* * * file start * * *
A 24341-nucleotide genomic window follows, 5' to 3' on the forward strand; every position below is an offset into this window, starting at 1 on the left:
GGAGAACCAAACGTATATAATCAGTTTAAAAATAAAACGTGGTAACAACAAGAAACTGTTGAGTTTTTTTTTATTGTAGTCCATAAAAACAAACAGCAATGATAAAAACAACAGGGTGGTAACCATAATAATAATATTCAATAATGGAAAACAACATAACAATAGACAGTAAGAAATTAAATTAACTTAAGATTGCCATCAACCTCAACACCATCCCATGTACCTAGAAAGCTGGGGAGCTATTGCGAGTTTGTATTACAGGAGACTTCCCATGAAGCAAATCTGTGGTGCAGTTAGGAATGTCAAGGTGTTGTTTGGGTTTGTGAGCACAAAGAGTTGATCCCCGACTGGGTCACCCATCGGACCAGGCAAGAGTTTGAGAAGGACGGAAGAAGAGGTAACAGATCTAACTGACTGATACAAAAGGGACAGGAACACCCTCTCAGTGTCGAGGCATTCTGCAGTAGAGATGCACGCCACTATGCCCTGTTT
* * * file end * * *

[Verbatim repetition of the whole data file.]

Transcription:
A 24341-nucleotide genomic window follows, 5' to 3' on the forward strand; every position below is an offset into this window, starting at 1 on the left:
GGAGAACCAAACGTATATAATCAGTTTAAAAATAAAACGTGGTAACAACAAGAAACTGTTGAGTTTTTTTTTATTGTAGTCCATAAAAACAAACAGCAATGATAAAAACAACAGGGTGGTAACCATAATAATAATATTCAATAATGGAAAACAACATAACAATAGACAGTAAGAAATTAAATTAACTTAAGATTGCCATCAACCTCAACACCATCCCATGTACCTAGAAAGCTGGGGAGCTATTGCGAGTTTGTATTACAGGAGACTTCCCATGAAGCAAATCTGTGGTGCAGTTAGGAATGTCAAGGTGTTGTTTGGGTTTGTGAGCACAAAGAGTTGATCCCCGACTGGGTCACCCATCGGACCAGGCAAGAGTTTGAGAAGGACGGAAGAAGAGGTAACAGATCTAACTGACTGATACAAAAGGGACAGGAACACCCTCTCAGTGTCGAGGCATTCTGCAGTAGAGATGCACGCCACTATGCCCTGTTT